In January, hundreds of the foremost thinkers in social work higher education gathered in New Orleans, Louisiana for the Society for Social Work and Research (SSWR) Annual Conference. The chair of this year’s event was SSWR Vice President James Lubben, who is Professor and Louise McMahon Ahearn Chair at the Boston College School of Social Work.
In addition to his roles with SSWR and BC, Lubben is Professor Emeritus at the University of California Los Angeles, and he currently holds elected positions on two national boards for social work education. Throughout his career, Lubben has actively promoted the development of social work and social welfare by serving as principal investigator or collaborator on over $32 million of research and training grants.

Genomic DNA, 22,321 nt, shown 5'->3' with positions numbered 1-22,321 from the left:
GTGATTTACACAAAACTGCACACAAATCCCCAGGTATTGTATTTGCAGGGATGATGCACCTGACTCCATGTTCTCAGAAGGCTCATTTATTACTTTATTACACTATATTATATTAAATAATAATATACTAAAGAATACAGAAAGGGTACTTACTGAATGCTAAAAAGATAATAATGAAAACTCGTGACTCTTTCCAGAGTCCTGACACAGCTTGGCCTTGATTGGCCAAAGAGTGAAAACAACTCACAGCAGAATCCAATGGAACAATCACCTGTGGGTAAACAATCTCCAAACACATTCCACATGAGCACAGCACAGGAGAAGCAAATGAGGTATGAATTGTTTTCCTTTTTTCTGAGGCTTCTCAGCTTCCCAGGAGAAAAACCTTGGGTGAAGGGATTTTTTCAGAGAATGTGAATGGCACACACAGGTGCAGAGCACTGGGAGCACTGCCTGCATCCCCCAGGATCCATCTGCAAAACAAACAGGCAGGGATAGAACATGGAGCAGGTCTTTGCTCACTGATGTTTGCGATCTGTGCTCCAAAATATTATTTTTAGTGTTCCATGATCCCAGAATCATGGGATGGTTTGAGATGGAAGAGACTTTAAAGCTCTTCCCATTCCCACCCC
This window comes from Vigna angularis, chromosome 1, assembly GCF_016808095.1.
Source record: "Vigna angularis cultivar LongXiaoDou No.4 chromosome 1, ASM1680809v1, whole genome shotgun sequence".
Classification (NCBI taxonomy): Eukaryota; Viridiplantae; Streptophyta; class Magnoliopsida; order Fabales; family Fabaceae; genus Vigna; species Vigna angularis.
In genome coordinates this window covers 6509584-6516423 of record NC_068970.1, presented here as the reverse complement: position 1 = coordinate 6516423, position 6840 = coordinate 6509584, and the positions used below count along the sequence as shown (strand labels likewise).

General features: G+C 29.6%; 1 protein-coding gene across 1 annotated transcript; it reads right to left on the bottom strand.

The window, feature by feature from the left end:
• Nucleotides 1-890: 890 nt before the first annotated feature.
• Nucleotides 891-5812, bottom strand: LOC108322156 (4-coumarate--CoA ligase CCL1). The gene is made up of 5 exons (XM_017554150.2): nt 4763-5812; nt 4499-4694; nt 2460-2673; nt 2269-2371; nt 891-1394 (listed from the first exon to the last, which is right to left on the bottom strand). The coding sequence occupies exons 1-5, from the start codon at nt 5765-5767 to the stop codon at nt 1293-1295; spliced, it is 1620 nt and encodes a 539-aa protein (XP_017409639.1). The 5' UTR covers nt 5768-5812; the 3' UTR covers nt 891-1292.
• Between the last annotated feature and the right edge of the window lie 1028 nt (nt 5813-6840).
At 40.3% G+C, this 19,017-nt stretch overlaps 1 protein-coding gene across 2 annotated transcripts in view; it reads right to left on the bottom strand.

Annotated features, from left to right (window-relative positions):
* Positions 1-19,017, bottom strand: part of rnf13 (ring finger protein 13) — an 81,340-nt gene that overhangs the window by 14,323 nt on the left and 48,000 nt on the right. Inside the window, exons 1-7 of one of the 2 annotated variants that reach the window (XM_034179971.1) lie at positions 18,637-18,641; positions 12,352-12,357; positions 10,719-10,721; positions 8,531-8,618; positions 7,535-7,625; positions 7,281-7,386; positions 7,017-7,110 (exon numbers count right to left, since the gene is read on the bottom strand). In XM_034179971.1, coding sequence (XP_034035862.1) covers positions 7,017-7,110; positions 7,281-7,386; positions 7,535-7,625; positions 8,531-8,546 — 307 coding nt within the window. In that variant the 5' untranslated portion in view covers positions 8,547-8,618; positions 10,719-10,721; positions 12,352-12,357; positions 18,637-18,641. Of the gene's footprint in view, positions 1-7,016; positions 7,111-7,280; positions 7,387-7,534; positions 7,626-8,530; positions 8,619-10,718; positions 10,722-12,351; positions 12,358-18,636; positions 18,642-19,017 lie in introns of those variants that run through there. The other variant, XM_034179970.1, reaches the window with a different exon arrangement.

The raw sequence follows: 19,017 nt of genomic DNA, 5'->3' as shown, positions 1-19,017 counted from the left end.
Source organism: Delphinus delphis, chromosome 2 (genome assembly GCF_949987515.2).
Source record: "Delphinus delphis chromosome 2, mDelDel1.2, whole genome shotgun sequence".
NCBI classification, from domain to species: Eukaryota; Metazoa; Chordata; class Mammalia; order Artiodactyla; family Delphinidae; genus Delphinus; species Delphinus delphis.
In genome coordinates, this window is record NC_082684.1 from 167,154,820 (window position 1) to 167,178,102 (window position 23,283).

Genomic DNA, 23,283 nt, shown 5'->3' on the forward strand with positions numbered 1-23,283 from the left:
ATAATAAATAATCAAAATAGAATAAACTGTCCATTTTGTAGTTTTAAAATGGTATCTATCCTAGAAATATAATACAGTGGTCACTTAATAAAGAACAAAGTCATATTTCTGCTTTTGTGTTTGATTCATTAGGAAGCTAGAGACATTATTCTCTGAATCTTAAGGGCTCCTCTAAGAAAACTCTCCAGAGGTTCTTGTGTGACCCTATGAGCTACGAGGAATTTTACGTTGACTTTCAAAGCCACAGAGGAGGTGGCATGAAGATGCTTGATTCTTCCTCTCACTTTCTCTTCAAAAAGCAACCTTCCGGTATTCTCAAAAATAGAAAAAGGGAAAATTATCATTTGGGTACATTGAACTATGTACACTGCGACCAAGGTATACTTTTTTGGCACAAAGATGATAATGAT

He spoke with BC Social Work about his hopes for this year’s SSWR conference (the story was originally published prior to the event), the many hats he wears in his work educating a next generation of social workers, and his own groundbreaking research into the effects of social isolation on older adults.
Thanks for taking some time to speak with us today Jim, I know you’re in the final stages of organizing the SSWR Annual Meeting. What are you most looking forward to about this year’s event?
First off, we’re excited that this year’s meeting will include more participants than ever before; the projected attendance is around 1,600. We’re expecting 100 more oral presentations and more than double the amount of poster presentations than we’ve had at any previous SSWR annual conference. Overall, we’ve had the greatest number of abstracts received (1,700) and accepted (1,000) in the event’s history.